J McKnight

Thursday, March 22, 2012

Budding Towards Radiance

Dear Mary,

As a liberal Christian minister in Cambridge, UK serving the Memorial (Unitarian) Church your work has, on more occasions than I can now recall, helped me to leave behind all theories about living and to enter again life itself. In short - to echo your own words in "What I have learnt so far" - your poetry has for me always budded towards radiance, it's a been for me a veritable gospel of light, and your words have consistently ignited me into action.

In gratitude and with love,

Revd Andrew Brown

Wednesday, March 21, 2012

A Model for Me

Dear Mary,

When I first read your poem "The Summer Day," it took my breath away because I learned all at once three big things about poetry: the minutest thing can become beautiful if it is deeply observed, a poem can be a prayer or praise without ever mentioning God, and the simplest images perfectly observed can seem miraculous in the right words. Those were huge and humbling lessons on the art of poetry, and I’ve never forgotten the poem or that those things should stand as models for me when I write. Please get well soon and write more. Thank you for your every word.

Rachel Dacus 

Tuesday, March 20, 2012


Dear Mary,

I have most of your books.  I've heard you read.  Your poems were the first choice of my book group.  We are all indebted to you for your commitment to nature and inspiration about living.

Take care,
Valerie Harms

Monday, March 19, 2012

A Homecoming

Dear Mary,

Each year, when I visited Provincetown, I bought one of your books and read it while sitting on one of the beaches, absorbing the places and experiences of the natural world you expressed so well.  Your vision, your love for Nature, have always moved me so.  I see it as you do, as a source of wonder, an amazement of joyous recognition, of a homecoming.  Your poems have been a homecoming for me, a place of solace where I go to recover my centre and connection to what you so eloquently show me: the Divine Source in all things.  Thank you from my heart.  May Brighid place her mantle around you and comfort you.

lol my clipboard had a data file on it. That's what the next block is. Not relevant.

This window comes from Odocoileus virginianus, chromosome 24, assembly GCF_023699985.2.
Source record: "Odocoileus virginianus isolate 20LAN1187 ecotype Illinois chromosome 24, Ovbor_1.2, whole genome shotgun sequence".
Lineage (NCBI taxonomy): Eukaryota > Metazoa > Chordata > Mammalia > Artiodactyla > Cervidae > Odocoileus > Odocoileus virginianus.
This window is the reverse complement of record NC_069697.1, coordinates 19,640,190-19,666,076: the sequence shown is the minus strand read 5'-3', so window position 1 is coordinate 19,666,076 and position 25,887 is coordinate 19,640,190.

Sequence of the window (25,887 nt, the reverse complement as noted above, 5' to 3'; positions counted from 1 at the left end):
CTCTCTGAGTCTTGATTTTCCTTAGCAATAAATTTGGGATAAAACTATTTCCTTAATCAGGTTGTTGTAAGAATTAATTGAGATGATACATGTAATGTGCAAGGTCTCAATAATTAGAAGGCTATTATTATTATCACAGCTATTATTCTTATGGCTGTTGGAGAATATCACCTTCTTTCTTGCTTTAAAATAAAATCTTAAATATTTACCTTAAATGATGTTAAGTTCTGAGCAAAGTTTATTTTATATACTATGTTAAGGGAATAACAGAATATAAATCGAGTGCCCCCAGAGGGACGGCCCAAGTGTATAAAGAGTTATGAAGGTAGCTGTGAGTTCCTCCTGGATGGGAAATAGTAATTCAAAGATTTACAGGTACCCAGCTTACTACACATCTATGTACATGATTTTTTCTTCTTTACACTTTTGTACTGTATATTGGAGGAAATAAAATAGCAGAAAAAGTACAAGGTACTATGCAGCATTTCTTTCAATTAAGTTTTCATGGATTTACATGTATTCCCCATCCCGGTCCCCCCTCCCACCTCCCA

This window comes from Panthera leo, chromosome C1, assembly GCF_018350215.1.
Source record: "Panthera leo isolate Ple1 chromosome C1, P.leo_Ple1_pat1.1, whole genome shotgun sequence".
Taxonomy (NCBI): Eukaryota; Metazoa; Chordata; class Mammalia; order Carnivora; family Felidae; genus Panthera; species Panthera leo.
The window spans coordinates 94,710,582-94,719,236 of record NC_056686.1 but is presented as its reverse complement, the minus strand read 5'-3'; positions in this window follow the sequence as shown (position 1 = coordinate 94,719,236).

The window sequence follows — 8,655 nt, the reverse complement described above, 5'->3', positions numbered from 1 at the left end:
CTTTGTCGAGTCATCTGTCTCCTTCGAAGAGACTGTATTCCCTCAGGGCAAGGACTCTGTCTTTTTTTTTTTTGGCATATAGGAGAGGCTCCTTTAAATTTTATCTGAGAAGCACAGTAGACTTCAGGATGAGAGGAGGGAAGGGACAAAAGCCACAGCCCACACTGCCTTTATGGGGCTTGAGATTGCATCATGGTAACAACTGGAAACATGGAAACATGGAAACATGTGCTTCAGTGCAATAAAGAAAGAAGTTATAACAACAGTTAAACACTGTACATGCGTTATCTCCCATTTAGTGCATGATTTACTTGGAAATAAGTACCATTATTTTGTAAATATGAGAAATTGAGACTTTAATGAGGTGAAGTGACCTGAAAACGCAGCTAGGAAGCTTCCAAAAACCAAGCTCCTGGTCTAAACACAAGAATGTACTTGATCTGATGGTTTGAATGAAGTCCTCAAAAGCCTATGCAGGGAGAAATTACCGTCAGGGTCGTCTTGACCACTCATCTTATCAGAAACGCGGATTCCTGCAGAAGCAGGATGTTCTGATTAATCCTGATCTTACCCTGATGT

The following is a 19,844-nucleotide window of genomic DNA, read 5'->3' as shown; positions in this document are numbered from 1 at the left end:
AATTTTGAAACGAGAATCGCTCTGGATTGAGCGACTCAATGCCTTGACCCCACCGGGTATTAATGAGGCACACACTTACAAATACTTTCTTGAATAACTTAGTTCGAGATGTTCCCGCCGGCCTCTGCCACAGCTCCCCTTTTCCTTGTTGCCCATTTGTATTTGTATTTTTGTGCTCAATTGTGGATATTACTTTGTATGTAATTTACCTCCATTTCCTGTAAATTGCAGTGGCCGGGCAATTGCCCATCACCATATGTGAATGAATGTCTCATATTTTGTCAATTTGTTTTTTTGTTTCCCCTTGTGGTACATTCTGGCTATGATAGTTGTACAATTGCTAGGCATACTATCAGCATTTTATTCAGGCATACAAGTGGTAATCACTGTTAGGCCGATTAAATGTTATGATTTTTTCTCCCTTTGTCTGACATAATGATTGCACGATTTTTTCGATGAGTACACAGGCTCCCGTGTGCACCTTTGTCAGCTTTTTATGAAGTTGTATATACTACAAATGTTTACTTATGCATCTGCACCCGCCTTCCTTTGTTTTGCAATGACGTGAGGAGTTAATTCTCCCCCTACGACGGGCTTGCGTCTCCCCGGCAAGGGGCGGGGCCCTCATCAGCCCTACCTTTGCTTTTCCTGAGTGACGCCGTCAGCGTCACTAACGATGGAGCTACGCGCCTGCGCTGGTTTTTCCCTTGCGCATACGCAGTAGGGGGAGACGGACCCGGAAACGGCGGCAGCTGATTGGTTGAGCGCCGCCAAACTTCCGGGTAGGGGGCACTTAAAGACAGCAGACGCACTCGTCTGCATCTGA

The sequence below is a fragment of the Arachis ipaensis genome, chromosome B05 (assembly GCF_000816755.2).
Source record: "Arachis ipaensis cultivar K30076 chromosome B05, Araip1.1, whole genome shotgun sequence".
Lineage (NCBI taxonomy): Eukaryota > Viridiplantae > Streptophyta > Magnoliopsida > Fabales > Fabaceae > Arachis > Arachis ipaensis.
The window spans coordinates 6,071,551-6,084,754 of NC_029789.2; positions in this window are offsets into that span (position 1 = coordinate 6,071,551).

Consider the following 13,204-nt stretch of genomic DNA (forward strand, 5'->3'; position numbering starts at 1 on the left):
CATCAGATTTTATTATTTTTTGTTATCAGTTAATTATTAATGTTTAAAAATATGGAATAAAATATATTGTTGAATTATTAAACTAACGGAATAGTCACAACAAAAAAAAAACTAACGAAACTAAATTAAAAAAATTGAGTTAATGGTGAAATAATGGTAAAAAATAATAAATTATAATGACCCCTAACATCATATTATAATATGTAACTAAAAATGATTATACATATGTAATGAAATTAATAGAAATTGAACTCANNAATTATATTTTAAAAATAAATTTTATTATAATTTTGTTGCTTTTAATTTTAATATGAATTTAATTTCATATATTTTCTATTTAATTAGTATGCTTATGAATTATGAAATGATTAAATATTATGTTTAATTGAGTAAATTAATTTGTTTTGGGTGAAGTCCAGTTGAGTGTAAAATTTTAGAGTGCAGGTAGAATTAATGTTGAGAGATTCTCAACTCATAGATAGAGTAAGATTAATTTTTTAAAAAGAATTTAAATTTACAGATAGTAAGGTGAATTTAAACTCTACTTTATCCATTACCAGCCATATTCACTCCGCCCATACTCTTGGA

With love,
Suzanne Duce  

Friday, March 16, 2012

"We are here to encourage each other"

Dear Mary, 

It's funny that when I read Hemingway or Frost I think, "I can't do that," yet when I read you or Jean Rhys, I think, "But maybe I can do that." It's not that your technique is any less brilliant or what you have to say any less profound; it's just that when I read you, I feel like I have something to say in response, and permission to say it. I've carried A Poetry Handbook with me for months at a time, studied and shared it. I like what you say about workshops: "We are here to encourage each other, but not to encourage bad writing." I try for that, thinking of you, as I'm sure other do, too. In that alone you've given us, and poetry, a great legacy. 

Karen Schoemer

Thursday, March 15, 2012


Dear Mary,

"West Wind 2" was the first of your poems that I'd seen, when it was published in an anthology called Soul Food.  It struck a powerful chord with me, and I keep coming back to it.  It also drove me to seek out more of your work, which I've had great joy in discovering.  Your collection Swan is on my desk right now; I'm only part way through it, but I already love it.  

I love your joy in nature, your clear-sighted way of showing what is truly important.  I love that you ask me to pay attention.  

This is sent from a little wet island called the Isle of Man.  It's a long way from your home, but I wish that I could meet you some day, to tell you in person how you have helped me to put things in perspective and to show you the wild things in my world.  I still haven't worked out what I must change in my life, but the important thing for me is to keep trying.